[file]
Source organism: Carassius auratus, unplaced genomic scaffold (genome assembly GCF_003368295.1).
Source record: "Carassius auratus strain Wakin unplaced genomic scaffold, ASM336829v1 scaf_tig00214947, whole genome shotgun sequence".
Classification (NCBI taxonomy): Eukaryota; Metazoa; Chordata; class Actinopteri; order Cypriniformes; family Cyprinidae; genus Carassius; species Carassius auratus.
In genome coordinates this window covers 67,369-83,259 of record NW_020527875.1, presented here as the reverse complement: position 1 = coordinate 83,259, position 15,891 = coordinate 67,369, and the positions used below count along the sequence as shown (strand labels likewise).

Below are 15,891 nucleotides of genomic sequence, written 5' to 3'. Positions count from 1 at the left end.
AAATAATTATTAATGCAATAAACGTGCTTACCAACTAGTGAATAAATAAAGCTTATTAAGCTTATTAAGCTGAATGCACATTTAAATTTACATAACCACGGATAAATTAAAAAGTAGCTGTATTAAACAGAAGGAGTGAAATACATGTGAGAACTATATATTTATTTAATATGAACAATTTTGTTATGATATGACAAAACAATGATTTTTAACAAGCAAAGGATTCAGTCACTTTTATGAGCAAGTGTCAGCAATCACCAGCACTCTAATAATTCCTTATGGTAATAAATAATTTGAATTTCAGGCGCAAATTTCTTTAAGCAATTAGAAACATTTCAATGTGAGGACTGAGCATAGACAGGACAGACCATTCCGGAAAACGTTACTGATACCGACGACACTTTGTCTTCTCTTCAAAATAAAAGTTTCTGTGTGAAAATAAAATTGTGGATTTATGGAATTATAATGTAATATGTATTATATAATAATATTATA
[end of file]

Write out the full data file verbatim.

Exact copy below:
Source organism: Carassius auratus, unplaced genomic scaffold (genome assembly GCF_003368295.1).
Source record: "Carassius auratus strain Wakin unplaced genomic scaffold, ASM336829v1 scaf_tig00214947, whole genome shotgun sequence".
Classification (NCBI taxonomy): Eukaryota; Metazoa; Chordata; class Actinopteri; order Cypriniformes; family Cyprinidae; genus Carassius; species Carassius auratus.
In genome coordinates this window covers 67,369-83,259 of record NW_020527875.1, presented here as the reverse complement: position 1 = coordinate 83,259, position 15,891 = coordinate 67,369, and the positions used below count along the sequence as shown (strand labels likewise).

Below are 15,891 nucleotides of genomic sequence, written 5' to 3'. Positions count from 1 at the left end.
AAATAATTATTAATGCAATAAACGTGCTTACCAACTAGTGAATAAATAAAGCTTATTAAGCTTATTAAGCTGAATGCACATTTAAATTTACATAACCACGGATAAATTAAAAAGTAGCTGTATTAAACAGAAGGAGTGAAATACATGTGAGAACTATATATTTATTTAATATGAACAATTTTGTTATGATATGACAAAACAATGATTTTTAACAAGCAAAGGATTCAGTCACTTTTATGAGCAAGTGTCAGCAATCACCAGCACTCTAATAATTCCTTATGGTAATAAATAATTTGAATTTCAGGCGCAAATTTCTTTAAGCAATTAGAAACATTTCAATGTGAGGACTGAGCATAGACAGGACAGACCATTCCGGAAAACGTTACTGATACCGACGACACTTTGTCTTCTCTTCAAAATAAAAGTTTCTGTGTGAAAATAAAATTGTGGATTTATGGAATTATAATGTAATATGTATTATATAATAATATTATA